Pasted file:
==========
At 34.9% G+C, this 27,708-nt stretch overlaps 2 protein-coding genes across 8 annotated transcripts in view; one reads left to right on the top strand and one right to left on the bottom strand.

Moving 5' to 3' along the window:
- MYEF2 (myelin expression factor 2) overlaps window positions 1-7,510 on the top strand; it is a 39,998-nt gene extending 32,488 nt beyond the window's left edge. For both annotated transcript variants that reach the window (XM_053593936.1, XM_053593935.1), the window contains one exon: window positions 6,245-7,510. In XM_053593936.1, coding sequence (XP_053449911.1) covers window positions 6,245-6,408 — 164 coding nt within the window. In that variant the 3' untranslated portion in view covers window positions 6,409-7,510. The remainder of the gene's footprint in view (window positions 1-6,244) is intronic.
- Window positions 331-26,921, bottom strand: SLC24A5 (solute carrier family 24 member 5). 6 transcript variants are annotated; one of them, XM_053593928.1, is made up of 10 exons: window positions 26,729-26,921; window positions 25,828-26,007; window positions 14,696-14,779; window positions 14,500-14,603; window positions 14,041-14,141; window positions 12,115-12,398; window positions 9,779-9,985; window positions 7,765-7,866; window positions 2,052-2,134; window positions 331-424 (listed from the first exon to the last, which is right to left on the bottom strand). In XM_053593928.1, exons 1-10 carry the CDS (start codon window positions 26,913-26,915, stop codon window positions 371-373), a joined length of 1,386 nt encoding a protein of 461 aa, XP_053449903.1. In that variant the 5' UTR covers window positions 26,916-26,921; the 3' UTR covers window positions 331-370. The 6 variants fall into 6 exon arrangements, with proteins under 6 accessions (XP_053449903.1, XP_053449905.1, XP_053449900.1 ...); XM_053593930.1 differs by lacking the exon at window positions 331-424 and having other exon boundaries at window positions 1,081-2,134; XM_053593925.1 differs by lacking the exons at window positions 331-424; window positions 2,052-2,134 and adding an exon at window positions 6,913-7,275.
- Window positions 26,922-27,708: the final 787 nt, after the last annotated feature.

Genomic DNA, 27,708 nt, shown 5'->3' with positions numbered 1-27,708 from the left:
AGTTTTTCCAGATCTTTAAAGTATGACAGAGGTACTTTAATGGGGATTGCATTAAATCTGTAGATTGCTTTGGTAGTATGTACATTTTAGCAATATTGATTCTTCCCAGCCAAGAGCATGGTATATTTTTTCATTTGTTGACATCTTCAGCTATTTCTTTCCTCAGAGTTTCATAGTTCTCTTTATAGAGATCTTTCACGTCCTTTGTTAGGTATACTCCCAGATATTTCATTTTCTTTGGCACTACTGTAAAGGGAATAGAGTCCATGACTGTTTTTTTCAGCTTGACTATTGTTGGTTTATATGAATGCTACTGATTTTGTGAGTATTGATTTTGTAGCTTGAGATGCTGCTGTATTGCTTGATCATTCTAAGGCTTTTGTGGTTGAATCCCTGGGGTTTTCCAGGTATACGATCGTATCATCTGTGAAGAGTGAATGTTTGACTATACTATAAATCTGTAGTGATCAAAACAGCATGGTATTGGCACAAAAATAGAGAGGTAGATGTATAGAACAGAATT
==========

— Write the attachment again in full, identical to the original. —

At 34.9% G+C, this 27,708-nt stretch overlaps 2 protein-coding genes across 8 annotated transcripts in view; one reads left to right on the top strand and one right to left on the bottom strand.

Moving 5' to 3' along the window:
- MYEF2 (myelin expression factor 2) overlaps window positions 1-7,510 on the top strand; it is a 39,998-nt gene extending 32,488 nt beyond the window's left edge. For both annotated transcript variants that reach the window (XM_053593936.1, XM_053593935.1), the window contains one exon: window positions 6,245-7,510. In XM_053593936.1, coding sequence (XP_053449911.1) covers window positions 6,245-6,408 — 164 coding nt within the window. In that variant the 3' untranslated portion in view covers window positions 6,409-7,510. The remainder of the gene's footprint in view (window positions 1-6,244) is intronic.
- Window positions 331-26,921, bottom strand: SLC24A5 (solute carrier family 24 member 5). 6 transcript variants are annotated; one of them, XM_053593928.1, is made up of 10 exons: window positions 26,729-26,921; window positions 25,828-26,007; window positions 14,696-14,779; window positions 14,500-14,603; window positions 14,041-14,141; window positions 12,115-12,398; window positions 9,779-9,985; window positions 7,765-7,866; window positions 2,052-2,134; window positions 331-424 (listed from the first exon to the last, which is right to left on the bottom strand). In XM_053593928.1, exons 1-10 carry the CDS (start codon window positions 26,913-26,915, stop codon window positions 371-373), a joined length of 1,386 nt encoding a protein of 461 aa, XP_053449903.1. In that variant the 5' UTR covers window positions 26,916-26,921; the 3' UTR covers window positions 331-370. The 6 variants fall into 6 exon arrangements, with proteins under 6 accessions (XP_053449903.1, XP_053449905.1, XP_053449900.1 ...); XM_053593930.1 differs by lacking the exon at window positions 331-424 and having other exon boundaries at window positions 1,081-2,134; XM_053593925.1 differs by lacking the exons at window positions 331-424; window positions 2,052-2,134 and adding an exon at window positions 6,913-7,275.
- Window positions 26,922-27,708: the final 787 nt, after the last annotated feature.

Genomic DNA, 27,708 nt, shown 5'->3' with positions numbered 1-27,708 from the left:
AGTTTTTCCAGATCTTTAAAGTATGACAGAGGTACTTTAATGGGGATTGCATTAAATCTGTAGATTGCTTTGGTAGTATGTACATTTTAGCAATATTGATTCTTCCCAGCCAAGAGCATGGTATATTTTTTCATTTGTTGACATCTTCAGCTATTTCTTTCCTCAGAGTTTCATAGTTCTCTTTATAGAGATCTTTCACGTCCTTTGTTAGGTATACTCCCAGATATTTCATTTTCTTTGGCACTACTGTAAAGGGAATAGAGTCCATGACTGTTTTTTTCAGCTTGACTATTGTTGGTTTATATGAATGCTACTGATTTTGTGAGTATTGATTTTGTAGCTTGAGATGCTGCTGTATTGCTTGATCATTCTAAGGCTTTTGTGGTTGAATCCCTGGGGTTTTCCAGGTATACGATCGTATCATCTGTGAAGAGTGAATGTTTGACTATACTATAAATCTGTAGTGATCAAAACAGCATGGTATTGGCACAAAAATAGAGAGGTAGATGTATAGAACAGAATT